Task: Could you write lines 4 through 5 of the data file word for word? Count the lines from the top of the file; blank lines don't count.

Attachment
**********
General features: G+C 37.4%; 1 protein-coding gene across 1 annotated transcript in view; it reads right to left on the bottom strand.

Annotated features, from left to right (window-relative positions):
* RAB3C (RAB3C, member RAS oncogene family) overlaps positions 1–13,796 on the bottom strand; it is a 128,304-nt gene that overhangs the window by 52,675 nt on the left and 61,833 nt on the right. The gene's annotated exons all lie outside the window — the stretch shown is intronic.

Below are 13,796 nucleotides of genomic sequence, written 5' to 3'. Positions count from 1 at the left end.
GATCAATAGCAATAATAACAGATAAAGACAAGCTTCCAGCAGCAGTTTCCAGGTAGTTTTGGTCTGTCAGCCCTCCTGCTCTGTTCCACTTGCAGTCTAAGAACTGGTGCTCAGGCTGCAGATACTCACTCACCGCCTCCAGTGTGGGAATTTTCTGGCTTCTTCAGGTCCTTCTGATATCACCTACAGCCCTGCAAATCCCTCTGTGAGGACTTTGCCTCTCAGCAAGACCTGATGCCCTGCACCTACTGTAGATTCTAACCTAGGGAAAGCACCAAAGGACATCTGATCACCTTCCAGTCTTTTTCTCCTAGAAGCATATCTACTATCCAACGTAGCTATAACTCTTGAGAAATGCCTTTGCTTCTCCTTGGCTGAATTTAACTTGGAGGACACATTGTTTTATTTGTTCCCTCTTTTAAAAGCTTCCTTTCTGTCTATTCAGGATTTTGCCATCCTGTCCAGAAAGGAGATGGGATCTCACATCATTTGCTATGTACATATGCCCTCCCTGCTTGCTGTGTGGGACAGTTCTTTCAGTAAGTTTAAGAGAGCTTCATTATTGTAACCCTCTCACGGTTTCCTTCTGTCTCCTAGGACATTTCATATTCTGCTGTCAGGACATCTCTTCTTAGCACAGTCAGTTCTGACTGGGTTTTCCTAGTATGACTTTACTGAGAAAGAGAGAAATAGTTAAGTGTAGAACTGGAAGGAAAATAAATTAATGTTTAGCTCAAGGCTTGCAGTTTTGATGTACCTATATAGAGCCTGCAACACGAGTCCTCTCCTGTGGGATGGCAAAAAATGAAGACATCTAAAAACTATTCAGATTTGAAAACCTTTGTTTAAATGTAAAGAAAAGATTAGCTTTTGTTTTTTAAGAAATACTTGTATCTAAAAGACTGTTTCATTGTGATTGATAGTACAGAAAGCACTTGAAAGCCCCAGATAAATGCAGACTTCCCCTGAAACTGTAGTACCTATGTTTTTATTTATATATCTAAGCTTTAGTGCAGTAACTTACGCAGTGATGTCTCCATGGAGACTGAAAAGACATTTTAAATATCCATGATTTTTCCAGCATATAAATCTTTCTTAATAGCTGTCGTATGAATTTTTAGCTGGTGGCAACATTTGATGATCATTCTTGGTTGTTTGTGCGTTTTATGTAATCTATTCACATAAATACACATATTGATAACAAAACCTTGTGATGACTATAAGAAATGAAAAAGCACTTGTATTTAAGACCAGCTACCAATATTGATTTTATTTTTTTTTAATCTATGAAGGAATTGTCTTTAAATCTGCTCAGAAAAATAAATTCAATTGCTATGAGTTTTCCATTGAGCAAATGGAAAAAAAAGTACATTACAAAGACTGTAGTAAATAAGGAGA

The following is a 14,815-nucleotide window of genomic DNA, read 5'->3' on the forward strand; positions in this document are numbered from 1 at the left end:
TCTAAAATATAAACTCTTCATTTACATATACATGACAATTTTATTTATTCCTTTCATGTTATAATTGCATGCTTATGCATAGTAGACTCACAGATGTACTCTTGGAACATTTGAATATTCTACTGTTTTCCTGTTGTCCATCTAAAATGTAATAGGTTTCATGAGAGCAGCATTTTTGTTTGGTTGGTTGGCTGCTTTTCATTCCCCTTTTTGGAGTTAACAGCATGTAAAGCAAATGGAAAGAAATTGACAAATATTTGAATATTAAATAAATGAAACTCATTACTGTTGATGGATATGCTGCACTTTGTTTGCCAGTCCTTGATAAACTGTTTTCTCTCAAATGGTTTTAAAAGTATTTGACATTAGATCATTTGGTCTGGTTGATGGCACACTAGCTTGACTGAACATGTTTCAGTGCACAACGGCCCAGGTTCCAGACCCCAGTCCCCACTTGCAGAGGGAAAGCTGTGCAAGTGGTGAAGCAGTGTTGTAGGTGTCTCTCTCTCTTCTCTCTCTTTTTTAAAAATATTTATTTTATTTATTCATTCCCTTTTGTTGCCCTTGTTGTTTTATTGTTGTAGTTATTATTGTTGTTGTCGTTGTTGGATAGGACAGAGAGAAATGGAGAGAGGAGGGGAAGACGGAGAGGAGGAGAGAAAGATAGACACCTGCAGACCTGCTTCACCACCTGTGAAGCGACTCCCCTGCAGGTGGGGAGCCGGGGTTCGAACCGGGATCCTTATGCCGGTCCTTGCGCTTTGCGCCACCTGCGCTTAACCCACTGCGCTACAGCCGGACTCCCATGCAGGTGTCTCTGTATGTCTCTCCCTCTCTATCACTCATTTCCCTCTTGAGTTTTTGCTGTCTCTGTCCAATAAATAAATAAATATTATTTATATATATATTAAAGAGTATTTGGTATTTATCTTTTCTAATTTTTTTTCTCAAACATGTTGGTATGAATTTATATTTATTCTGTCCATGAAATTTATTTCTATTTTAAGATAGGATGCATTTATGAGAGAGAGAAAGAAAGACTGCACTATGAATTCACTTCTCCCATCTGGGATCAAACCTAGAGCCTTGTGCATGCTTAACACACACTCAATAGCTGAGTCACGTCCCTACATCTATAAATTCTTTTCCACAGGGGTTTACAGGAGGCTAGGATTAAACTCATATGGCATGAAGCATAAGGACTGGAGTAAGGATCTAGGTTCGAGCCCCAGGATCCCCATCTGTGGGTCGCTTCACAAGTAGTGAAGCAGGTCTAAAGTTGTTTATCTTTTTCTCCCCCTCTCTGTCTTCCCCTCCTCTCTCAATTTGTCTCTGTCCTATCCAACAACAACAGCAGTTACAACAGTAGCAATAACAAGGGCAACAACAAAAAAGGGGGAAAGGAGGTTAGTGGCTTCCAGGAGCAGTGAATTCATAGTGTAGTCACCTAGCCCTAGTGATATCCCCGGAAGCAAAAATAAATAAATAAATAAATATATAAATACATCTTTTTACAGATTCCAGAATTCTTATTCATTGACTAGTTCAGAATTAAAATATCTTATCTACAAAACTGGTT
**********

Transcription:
Below are 13,796 nucleotides of genomic sequence, written 5' to 3'. Positions count from 1 at the left end.
GATCAATAGCAATAATAACAGATAAAGACAAGCTTCCAGCAGCAGTTTCCAGGTAGTTTTGGTCTGTCAGCCCTCCTGCTCTGTTCCACTTGCAGTCTAAGAACTGGTGCTCAGGCTGCAGATACTCACTCACCGCCTCCAGTGTGGGAATTTTCTGGCTTCTTCAGGTCCTTCTGATATCACCTACAGCCCTGCAAATCCCTCTGTGAGGACTTTGCCTCTCAGCAAGACCTGATGCCCTGCACCTACTGTAGATTCTAACCTAGGGAAAGCACCAAAGGACATCTGATCACCTTCCAGTCTTTTTCTCCTAGAAGCATATCTACTATCCAACGTAGCTATAACTCTTGAGAAATGCCTTTGCTTCTCCTTGGCTGAATTTAACTTGGAGGACACATTGTTTTATTTGTTCCCTCTTTTAAAAGCTTCCTTTCTGTCTATTCAGGATTTTGCCATCCTGTCCAGAAAGGAGATGGGATCTCACATCATTTGCTATGTACATATGCCCTCCCTGCTTGCTGTGTGGGACAGTTCTTTCAGTAAGTTTAAGAGAGCTTCATTATTGTAACCCTCTCACGGTTTCCTTCTGTCTCCTAGGACATTTCATATTCTGCTGTCAGGACATCTCTTCTTAGCACAGTCAGTTCTGACTGGGTTTTCCTAGTATGACTTTACTGAGAAAGAGAGAAATAGTTAAGTGTAGAACTGGAAGGAAAATAAATTAATGTTTAGCTCAAGGCTTGCAGTTTTGATGTACCTATATAGAGCCTGCAACACGAGTCCTCTCCTGTGGGATGGCAAAAAATGAAGACATCTAAAAACTATTCAGATTTGAAAACCTTTGTTTAAATGTAAAGAAAAGATTAGCTTTTGTTTTTTAAGAAATACTTGTATCTAAAAGACTGTTTCATTGTGATTGATAGTACAGAAAGCACTTGAAAGCCCCAGATAAATGCAGACTTCCCCTGAAACTGTAGTACCTATGTTTTTATTTATATATCTAAGCTTTAGTGCAGTAACTTACGCAGTGATGTCTCCATGGAGACTGAAAAGACATTTTAAATATCCATGATTTTTCCAGCATATAAATCTTTCTTAATAGCTGTCGTATGAATTTTTAGCTGGTGGCAACATTTGATGATCATTCTTGGTTGTTTGTGCGTTTTATGTAATCTATTCACATAAATACACATATTGATAACAAAACCTTGTGATGACTATAAGAAATGAAAAAGCACTTGTATTTAAGACCAGCTACCAATATTGATTTTATTTTTTTTTAATCTATGAAGGAATTGTCTTTAAATCTGCTCAGAAAAATAAATTCAATTGCTATGAGTTTTCCATTGAGCAAATGGAAAAAAAAGTACATTACAAAGACTGTAGTAAATAAGGAGA